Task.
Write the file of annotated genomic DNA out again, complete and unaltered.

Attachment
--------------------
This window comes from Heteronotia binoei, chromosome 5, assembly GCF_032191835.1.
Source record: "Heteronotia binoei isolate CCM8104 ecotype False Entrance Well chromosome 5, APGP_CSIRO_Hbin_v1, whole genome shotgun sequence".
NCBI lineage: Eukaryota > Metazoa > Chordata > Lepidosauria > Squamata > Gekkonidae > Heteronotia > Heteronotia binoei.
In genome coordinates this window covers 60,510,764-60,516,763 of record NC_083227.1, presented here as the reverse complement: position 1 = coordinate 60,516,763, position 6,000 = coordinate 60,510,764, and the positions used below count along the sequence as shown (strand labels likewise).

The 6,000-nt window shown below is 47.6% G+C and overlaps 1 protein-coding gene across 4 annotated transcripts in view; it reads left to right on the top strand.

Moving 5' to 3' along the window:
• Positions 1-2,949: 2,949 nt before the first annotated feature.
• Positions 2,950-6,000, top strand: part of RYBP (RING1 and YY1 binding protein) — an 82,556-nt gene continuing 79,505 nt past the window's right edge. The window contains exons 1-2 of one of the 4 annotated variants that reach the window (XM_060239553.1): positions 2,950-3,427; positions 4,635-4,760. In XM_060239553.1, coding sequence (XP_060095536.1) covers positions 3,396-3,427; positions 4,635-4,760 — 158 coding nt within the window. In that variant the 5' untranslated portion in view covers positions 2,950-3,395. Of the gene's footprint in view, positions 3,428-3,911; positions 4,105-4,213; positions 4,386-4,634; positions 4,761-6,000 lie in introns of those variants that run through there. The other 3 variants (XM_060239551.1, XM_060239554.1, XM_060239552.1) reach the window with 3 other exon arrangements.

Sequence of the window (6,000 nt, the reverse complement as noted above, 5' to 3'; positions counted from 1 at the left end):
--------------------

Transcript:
This window comes from Heteronotia binoei, chromosome 5, assembly GCF_032191835.1.
Source record: "Heteronotia binoei isolate CCM8104 ecotype False Entrance Well chromosome 5, APGP_CSIRO_Hbin_v1, whole genome shotgun sequence".
NCBI lineage: Eukaryota > Metazoa > Chordata > Lepidosauria > Squamata > Gekkonidae > Heteronotia > Heteronotia binoei.
In genome coordinates this window covers 60,510,764-60,516,763 of record NC_083227.1, presented here as the reverse complement: position 1 = coordinate 60,516,763, position 6,000 = coordinate 60,510,764, and the positions used below count along the sequence as shown (strand labels likewise).

The 6,000-nt window shown below is 47.6% G+C and overlaps 1 protein-coding gene across 4 annotated transcripts in view; it reads left to right on the top strand.

Moving 5' to 3' along the window:
• Positions 1-2,949: 2,949 nt before the first annotated feature.
• Positions 2,950-6,000, top strand: part of RYBP (RING1 and YY1 binding protein) — an 82,556-nt gene continuing 79,505 nt past the window's right edge. The window contains exons 1-2 of one of the 4 annotated variants that reach the window (XM_060239553.1): positions 2,950-3,427; positions 4,635-4,760. In XM_060239553.1, coding sequence (XP_060095536.1) covers positions 3,396-3,427; positions 4,635-4,760 — 158 coding nt within the window. In that variant the 5' untranslated portion in view covers positions 2,950-3,395. Of the gene's footprint in view, positions 3,428-3,911; positions 4,105-4,213; positions 4,386-4,634; positions 4,761-6,000 lie in introns of those variants that run through there. The other 3 variants (XM_060239551.1, XM_060239554.1, XM_060239552.1) reach the window with 3 other exon arrangements.

Sequence of the window (6,000 nt, the reverse complement as noted above, 5' to 3'; positions counted from 1 at the left end):